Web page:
5 Common Causes of Brown LeavesUpdated 8 months ago
When the leaves of our houseplants turn brown, it can leave us feeling pretty down. Brown leaves can happen for a plethora of reasons, so it's up to us to get to know our plants and what they need to stay happy. To protect your foliage (and your heart), get familiar with these 5 common causes for brown leaves.
Under watering: This is the most common cause for browning leaves. Most houseplants come from the tropics and prefer not to dry out completely. If they get too dry, you'll likely notice some significant drooping followed by crispy, brown leaves. You won't be able to save the leaf once it browns, so do your best to maintain a regular watering schedule. If you're unsure how to properly water your plants, we made this video just for you.
Root bound: When is the last time you repotted your plant? If the answer is "uhhh... 👀", it may be time to check on the root system. If your plant is root bound, this means that it has outgrown its pot making it difficult to absorb nutrients and water. This can cause premature wilting, browning, and a general decline in plant health. Remember to repot/upsize every 12-18 months to keep those roots happy!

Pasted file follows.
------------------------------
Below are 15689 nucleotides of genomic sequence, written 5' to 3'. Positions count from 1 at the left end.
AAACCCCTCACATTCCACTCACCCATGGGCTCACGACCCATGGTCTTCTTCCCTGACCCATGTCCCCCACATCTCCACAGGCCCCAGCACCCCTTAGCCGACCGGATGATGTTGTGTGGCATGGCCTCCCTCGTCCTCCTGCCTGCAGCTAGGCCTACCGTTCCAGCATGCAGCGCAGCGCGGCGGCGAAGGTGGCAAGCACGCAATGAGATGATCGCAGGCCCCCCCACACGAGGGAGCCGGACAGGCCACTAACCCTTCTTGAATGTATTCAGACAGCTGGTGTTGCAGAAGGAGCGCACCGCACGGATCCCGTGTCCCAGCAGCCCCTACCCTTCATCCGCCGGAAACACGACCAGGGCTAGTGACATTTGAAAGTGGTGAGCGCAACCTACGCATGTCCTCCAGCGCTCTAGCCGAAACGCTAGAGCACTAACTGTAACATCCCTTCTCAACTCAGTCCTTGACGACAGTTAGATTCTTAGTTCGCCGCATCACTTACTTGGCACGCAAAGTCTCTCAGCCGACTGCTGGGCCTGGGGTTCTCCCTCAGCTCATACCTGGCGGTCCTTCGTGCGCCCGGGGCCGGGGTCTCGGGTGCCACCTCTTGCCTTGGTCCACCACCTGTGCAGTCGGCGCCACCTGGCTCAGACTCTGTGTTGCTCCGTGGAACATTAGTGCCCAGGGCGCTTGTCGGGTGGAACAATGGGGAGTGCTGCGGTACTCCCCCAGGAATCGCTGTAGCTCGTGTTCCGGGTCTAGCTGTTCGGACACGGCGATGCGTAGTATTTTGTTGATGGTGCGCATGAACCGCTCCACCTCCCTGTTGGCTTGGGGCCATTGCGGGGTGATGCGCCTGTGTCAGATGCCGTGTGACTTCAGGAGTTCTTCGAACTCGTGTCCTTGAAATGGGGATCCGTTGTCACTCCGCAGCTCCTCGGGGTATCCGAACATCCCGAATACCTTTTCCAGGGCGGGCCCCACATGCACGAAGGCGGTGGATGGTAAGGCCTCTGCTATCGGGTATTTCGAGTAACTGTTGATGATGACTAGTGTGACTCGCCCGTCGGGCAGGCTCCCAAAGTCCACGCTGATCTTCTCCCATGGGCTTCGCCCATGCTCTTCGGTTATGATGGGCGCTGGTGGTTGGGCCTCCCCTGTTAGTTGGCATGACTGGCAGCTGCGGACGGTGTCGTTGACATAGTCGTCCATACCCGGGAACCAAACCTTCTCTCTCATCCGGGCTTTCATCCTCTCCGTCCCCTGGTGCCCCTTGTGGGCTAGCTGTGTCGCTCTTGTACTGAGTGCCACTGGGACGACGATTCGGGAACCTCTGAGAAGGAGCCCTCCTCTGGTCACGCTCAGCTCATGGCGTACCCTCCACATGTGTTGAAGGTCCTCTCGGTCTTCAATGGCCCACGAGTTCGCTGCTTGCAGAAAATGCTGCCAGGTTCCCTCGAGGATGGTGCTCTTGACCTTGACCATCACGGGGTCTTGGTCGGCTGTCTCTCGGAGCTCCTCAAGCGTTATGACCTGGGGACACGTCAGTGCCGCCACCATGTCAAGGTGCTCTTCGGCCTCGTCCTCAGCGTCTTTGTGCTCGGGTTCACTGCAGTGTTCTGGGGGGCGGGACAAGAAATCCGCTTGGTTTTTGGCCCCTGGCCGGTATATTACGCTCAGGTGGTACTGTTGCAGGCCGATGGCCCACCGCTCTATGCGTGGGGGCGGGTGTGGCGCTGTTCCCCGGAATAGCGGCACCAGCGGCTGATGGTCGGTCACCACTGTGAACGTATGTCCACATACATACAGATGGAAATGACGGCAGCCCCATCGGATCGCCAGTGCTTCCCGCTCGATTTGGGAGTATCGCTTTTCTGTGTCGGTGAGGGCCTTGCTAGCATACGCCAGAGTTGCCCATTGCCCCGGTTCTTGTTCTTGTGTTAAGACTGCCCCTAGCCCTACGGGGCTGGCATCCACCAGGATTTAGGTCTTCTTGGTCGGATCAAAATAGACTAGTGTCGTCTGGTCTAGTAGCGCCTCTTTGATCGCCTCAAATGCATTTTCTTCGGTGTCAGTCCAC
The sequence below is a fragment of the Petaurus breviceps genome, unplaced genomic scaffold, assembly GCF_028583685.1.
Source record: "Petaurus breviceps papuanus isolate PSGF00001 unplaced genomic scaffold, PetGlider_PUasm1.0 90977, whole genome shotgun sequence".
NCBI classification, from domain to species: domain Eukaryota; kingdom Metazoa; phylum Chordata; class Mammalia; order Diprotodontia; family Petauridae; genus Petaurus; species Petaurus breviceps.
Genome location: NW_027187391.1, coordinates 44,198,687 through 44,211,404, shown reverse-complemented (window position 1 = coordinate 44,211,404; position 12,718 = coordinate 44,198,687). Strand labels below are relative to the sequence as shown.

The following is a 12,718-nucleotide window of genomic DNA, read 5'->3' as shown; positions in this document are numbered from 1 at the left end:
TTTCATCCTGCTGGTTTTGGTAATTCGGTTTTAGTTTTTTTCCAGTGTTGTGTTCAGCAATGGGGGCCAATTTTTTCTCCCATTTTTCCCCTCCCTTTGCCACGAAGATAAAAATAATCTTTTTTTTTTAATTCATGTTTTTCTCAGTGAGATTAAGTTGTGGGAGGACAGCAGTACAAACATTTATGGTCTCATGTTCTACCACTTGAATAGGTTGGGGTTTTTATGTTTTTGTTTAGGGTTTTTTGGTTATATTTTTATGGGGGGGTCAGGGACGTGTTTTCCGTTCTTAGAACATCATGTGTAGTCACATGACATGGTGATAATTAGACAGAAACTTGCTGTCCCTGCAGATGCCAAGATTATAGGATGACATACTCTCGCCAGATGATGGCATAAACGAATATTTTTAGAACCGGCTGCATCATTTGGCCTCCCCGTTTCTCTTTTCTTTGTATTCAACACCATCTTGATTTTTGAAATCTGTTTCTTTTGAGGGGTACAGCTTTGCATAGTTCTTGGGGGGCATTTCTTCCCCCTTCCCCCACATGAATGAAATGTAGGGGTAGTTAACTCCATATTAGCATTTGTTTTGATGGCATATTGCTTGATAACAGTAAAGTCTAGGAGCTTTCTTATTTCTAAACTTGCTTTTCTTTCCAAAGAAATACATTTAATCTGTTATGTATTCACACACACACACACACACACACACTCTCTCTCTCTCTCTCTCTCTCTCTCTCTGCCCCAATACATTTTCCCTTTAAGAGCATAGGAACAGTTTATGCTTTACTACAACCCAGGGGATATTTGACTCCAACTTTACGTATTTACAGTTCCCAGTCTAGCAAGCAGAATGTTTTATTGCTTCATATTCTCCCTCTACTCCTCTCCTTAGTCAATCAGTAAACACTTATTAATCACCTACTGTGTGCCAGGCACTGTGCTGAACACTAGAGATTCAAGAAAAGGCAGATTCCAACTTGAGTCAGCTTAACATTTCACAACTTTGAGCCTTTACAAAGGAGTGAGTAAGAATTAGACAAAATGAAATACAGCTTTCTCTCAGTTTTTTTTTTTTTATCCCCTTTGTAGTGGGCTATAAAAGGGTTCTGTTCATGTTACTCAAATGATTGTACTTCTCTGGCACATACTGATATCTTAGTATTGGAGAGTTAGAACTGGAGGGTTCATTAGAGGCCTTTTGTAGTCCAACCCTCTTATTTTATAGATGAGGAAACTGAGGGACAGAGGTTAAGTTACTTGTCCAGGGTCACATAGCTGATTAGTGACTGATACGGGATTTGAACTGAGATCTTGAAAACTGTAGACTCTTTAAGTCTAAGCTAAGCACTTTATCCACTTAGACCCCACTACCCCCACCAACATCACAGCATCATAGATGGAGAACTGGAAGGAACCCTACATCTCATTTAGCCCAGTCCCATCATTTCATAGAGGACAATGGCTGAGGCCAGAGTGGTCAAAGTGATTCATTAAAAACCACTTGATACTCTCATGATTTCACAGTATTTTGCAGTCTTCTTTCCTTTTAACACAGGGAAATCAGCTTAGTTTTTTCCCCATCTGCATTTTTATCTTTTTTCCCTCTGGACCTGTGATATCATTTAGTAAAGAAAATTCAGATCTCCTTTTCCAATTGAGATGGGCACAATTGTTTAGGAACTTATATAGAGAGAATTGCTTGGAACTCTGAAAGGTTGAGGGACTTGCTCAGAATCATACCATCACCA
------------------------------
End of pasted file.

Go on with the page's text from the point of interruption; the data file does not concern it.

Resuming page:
Humidity: As we mentioned, most houseplants come from the tropics where humidity levels remain high year-round. The air we breathe inside tends to be pretty dry, so it's up to us to provide a humidity boost when needed. On the flip side, high humidity can cause desert plants to brown and rot. Avoid spritzing your drought lovers.
Leaf tip burn: When plants are exposed to high levels of salt or chemicals, they may suffer from leaf tip burn. This browning typically begins at the edge of the leaf and is sometimes accompanied by a yellow outline. This usually occurs when we use drinking water or if we overdo it with plant foods. Learn more on how to prevent this here.
Temperature: In the winter especially, the temperature indoors can go from icy cold to blazing hot in moments. Seeing that most plants prefer a comfy 70-85° Fahrenheit, extreme fluctuations can cause leaves to brown and drop pretty quickly. Avoid placing plants in cold, drafty windows or in close proximity to heating and cooling systems. Few things are sadder than coming home on a cold day to a roasted plant.
If we know one thing for sure, it's that houseplants love consistency. To avoid browning leaves, try maintaining that watering schedule and always be mindful of your plant's natural habitat. Remember - losing a leaf here and there does not make you a bad plant parent. It's all part of the process.
Still can't figure out why your leaves are browning? Email us at [email protected] for help.